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Henry Moore (1898 - 1986) was one of the most important abstract sculptors of the 20th century and best known for his monumental abstract sculptures of human figures.

Moore felt a strong connection with nature, which is where he drew much of his inspiration. In his studio, for instance, he collected all kinds of objects such as bones, stones and driftwood. There are three main themes in his work: 'mother and child', 'reclining figure' and 'family'. The shapes of his later abstract sculptures are often pierced or contain hollow spaces.


Museum Beelden aan Zee in Scheveningen has a retrospective exhibition dedicated to the British sculptor in collaboration with the Henry Moore Foundation.

The exhibition of some 80 sculptures focuses on the influence of nature on his work and the development he went through as a craftsman sculptor. From 'direct carving' - sculpting without preparatory sketches - to sculptures executed in fibreglass and experimenting with casting bronze. The selected works show what effect the choice of materials had on the form, size and subject matter of his sculptures.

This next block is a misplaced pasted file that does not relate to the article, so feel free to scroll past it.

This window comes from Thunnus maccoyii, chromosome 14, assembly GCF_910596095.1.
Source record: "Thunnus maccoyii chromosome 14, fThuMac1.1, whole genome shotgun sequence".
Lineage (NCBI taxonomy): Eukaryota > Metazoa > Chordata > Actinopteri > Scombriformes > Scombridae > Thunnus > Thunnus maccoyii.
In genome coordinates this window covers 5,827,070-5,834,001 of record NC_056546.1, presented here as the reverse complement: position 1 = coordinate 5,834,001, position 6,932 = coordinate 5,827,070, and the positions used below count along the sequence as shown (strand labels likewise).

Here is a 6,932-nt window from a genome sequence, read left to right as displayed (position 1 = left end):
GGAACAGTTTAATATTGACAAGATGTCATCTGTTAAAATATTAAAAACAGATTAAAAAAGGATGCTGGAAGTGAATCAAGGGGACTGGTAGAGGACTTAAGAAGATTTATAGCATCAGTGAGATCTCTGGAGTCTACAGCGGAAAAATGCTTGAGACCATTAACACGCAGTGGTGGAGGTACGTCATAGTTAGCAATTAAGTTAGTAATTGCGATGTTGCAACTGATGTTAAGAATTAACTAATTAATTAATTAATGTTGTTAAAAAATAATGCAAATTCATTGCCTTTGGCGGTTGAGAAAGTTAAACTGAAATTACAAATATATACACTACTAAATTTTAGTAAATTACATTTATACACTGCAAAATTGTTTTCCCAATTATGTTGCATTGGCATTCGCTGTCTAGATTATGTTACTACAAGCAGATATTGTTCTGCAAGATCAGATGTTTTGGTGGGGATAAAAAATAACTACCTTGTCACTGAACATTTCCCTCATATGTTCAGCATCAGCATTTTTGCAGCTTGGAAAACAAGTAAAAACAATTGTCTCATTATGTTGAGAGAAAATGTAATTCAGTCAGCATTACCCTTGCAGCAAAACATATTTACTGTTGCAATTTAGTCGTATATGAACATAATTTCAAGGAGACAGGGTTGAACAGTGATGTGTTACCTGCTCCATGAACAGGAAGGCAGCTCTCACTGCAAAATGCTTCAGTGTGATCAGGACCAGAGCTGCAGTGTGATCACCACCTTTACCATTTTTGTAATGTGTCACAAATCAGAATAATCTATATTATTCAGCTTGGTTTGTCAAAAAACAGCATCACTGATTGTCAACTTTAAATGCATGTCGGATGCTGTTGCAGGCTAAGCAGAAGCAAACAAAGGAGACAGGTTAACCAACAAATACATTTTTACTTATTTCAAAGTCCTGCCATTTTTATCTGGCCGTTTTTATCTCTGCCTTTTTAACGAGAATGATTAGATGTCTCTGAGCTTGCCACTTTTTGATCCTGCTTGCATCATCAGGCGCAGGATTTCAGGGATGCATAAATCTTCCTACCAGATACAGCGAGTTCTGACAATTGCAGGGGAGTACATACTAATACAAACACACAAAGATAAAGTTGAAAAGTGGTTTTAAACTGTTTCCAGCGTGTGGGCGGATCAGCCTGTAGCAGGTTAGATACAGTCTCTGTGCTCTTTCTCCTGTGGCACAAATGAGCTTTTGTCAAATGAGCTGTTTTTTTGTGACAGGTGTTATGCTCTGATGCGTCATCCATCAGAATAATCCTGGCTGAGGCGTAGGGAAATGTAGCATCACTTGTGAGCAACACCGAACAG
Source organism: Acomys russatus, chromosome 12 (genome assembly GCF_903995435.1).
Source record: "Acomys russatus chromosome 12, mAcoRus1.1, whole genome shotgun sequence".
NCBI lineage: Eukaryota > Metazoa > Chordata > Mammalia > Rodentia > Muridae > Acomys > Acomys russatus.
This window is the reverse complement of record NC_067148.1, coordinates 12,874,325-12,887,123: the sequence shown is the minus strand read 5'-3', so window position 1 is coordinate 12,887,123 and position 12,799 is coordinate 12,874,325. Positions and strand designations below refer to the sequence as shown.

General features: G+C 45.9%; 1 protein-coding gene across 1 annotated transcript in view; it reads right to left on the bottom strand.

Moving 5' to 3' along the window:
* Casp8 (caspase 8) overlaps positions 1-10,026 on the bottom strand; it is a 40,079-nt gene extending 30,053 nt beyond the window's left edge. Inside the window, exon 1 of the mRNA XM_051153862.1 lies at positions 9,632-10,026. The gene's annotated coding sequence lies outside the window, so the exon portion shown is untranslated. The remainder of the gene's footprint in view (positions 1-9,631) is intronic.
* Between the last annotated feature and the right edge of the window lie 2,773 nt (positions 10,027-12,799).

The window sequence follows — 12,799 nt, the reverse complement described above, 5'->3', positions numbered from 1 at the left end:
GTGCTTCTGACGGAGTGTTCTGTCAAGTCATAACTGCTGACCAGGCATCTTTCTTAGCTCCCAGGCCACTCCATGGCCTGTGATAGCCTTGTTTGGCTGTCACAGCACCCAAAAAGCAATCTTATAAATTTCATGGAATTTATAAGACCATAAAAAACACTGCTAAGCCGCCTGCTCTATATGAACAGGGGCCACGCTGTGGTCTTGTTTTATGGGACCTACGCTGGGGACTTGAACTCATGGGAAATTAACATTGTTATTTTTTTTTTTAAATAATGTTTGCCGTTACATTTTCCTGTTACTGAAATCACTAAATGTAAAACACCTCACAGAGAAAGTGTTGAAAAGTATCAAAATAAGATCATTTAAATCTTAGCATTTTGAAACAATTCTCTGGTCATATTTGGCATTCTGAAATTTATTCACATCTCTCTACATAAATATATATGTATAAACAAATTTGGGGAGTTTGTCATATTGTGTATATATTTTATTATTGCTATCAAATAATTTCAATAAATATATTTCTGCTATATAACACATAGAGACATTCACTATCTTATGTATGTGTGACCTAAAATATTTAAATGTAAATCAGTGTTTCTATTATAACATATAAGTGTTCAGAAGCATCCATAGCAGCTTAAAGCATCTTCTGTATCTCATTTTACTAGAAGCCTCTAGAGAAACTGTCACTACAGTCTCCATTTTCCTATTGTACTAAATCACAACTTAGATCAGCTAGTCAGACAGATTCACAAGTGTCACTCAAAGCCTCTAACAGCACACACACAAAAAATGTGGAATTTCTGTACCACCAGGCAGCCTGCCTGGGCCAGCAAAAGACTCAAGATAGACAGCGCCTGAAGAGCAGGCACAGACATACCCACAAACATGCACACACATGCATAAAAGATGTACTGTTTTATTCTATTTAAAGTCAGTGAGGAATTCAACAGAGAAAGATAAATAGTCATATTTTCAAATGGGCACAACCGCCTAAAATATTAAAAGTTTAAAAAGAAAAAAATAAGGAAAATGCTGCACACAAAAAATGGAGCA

'In my opinion, everything, every shape, every bit of natural form, animals, people, pebbles, shells, anything you like are all things that can help you to make a sculpture.' - Henry Moore


Outside, seagulls fly, but when you step into the museum in Scheveningen it is suddenly quiet; Henry Moore's sculptures demand peace and attention. Especially in the abstract sculptures, Moore plays with form. Undulating lines flow into each other, with the inside suddenly merging into the outside. 

Moore is a master of materials. Wood carvings, plaster models, bronze sculptures, marble sculptures and all manner of stone sculptures: Moore is an all-rounder, seeking the material that best suits the form of his sculpture. And through the museum's concrete walls, Moore's sculptures still appear soft and natural. Step out of the hustle and bustle of everyday life for a moment and go see this exposition (until 22 October 2023).